UPDATE: A few minutes after I first published this post, Bruce Springsteen and the E Street Band announced a tour for 2007. I've removed him from the running because (a.) he has no tourdates scheduled for 2008 and (b.) for this experiment in predictive markets to be interesting and valuable, I feel that it has to run for more than a few hours.
Although the recording industry's in the doldrums, the concert business has been pretty good of late.
The Rolling Stones just wrapped up its two-year-long Bigger Bang tour. The tour started in fall 2005, and a year later had eclipsed U2's Vertigo tour as the highest-grossing tour in history. The Police surprised everybody earlier this year by announcing a reunion tour after a 23-year hiatus and have already grossed more than $107 million on the first leg. That should put The Police in first place for 2007--if the Van Halen/David Lee Roth reunion tour doesn't knock them off. Other recent surprises included Roger Waters selling more than 1 million tickets worldwide and a partial reunion tour from Genesis. The Eagles are on tap for 2008.
Perhaps the wisdom of the crowd can predict who will announce the next big tour for 2008. Inkling Markets lets people set up predictive markets. It works like a stock market, with people bidding on the likelihood of a particular outcome--only there's no money at stake, just pride.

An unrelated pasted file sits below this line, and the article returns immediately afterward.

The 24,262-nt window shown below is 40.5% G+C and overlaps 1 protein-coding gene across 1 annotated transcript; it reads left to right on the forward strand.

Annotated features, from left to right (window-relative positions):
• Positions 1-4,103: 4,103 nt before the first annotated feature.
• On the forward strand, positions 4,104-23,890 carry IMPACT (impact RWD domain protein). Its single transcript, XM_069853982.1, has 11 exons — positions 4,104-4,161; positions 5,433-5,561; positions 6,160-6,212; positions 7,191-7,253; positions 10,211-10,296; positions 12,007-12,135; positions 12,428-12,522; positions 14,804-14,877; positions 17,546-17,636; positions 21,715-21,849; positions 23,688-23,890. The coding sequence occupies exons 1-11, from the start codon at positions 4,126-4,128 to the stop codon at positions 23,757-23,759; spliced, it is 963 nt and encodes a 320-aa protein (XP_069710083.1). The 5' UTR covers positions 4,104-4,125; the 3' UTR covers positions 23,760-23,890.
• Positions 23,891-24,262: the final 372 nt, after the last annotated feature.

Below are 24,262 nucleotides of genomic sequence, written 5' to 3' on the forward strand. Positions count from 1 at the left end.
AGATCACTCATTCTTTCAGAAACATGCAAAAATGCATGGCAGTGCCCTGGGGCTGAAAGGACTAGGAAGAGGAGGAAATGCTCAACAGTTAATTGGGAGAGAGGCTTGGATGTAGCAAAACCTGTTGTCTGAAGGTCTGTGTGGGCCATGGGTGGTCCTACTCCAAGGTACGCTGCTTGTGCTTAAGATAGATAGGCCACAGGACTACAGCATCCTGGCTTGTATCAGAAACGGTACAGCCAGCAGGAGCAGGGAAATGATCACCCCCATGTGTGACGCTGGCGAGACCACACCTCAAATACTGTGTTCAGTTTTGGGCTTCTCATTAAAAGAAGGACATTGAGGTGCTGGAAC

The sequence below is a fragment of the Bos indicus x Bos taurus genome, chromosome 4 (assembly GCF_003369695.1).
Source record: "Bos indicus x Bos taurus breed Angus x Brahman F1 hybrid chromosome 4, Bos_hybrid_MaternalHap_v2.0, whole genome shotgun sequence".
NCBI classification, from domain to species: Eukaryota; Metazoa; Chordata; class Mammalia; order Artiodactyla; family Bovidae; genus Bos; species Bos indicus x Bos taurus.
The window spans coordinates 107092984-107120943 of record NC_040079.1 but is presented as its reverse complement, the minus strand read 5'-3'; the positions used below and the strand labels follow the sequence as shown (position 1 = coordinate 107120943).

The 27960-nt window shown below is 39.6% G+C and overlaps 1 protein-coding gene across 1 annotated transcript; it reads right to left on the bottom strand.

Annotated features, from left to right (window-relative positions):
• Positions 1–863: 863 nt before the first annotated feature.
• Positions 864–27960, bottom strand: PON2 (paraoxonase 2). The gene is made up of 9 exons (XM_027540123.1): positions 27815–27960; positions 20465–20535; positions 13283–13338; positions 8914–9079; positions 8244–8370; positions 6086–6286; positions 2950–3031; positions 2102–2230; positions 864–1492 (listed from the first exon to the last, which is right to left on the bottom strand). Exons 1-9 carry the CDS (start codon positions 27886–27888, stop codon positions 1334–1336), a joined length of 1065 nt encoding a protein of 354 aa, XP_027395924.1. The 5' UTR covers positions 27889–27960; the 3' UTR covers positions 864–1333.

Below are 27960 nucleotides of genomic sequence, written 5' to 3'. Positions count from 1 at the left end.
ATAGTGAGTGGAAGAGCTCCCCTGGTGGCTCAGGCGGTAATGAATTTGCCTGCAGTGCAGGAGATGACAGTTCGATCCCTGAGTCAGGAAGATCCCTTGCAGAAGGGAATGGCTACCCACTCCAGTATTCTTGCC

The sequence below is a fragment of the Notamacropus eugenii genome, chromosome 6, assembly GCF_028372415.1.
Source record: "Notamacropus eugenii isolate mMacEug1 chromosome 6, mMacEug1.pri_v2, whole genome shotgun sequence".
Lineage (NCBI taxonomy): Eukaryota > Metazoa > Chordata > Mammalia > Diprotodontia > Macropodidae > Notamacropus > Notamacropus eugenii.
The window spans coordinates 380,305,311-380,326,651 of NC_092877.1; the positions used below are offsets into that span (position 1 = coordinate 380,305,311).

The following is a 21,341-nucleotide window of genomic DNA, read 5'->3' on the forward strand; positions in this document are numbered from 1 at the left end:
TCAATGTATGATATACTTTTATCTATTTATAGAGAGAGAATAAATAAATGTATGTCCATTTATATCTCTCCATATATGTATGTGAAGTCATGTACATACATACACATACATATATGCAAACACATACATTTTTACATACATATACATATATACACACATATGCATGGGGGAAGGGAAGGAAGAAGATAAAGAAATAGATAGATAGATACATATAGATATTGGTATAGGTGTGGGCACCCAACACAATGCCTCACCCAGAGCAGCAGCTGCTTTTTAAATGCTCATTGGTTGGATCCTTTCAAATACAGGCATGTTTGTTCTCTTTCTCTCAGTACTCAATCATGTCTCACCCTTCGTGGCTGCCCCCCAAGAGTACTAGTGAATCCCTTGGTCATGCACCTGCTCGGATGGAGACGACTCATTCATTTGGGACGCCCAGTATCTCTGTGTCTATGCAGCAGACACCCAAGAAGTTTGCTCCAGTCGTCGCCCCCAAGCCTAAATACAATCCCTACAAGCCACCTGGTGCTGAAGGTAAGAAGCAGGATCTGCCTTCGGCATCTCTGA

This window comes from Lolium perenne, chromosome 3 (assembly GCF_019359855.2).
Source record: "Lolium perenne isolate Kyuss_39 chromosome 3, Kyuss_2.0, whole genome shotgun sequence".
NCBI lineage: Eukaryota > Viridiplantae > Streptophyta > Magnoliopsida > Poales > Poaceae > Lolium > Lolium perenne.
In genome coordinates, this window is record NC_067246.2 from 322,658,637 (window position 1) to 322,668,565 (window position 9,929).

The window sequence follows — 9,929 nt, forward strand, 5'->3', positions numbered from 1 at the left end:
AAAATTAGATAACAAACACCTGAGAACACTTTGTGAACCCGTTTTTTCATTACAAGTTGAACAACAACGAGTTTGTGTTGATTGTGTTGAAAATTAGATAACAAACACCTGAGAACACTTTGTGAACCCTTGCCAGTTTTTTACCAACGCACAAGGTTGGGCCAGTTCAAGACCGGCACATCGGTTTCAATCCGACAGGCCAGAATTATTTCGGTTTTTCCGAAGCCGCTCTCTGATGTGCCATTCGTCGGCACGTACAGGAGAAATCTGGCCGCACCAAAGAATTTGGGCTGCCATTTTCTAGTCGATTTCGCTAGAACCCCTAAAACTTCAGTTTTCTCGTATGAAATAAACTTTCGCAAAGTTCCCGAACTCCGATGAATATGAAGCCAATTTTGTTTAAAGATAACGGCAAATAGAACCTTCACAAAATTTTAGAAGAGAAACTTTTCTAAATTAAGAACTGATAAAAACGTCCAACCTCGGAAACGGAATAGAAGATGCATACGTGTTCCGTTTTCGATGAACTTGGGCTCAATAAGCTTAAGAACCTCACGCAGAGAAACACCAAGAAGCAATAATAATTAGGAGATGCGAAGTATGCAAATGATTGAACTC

I was skeptical about how well it could work until I set up a market for last year's Super Bowl winner back in August 2006. The eventual winner, the Indianapolis Colts, led the market for the entire year, with the New England Patriots (second place in the AFC, and probably the second best team last year) and Chicago Bears (the NFC champions who played the Colts in the Super Bowl) placing 2nd and 3rd throughout the season. The only thing the market didn't predict was the New Orleans Saints' surprising second-place NFC finish, but none of the experts predicted that either.
So I've set up a market with 10 artists who've not yet announced 2008 tours. The safest bets would probably be AC/DC and Metallica, who are reportedly working on albums for release in 2008, with accompanying tours to follow.
Or you can take a risk and bid on a longshot. Will that long-rumored Led Zeppelin tour finally happen to commemorate its first downloadable release? Will Roger Waters and David Gilmour move beyond the four-song Pink Floyd show at Live 8? Will Michael Jackson surprise everybody by coming out of exile? Will David Byrne take a cue from Sting and reunite the Talking Heads? A Phish reunion? A Madonna tour?
The rules: for it to count as a "tour," the artist has to play at least six cities--no Vegas stands like Prince or one-off festival shows like Pink Floyd at Live 8. The first tour to be announced is the winner, but the auction will remain open until tickets for that first tour actually go on sale, in order to avoid any possibility of a Chinese Democracy-style flakeout.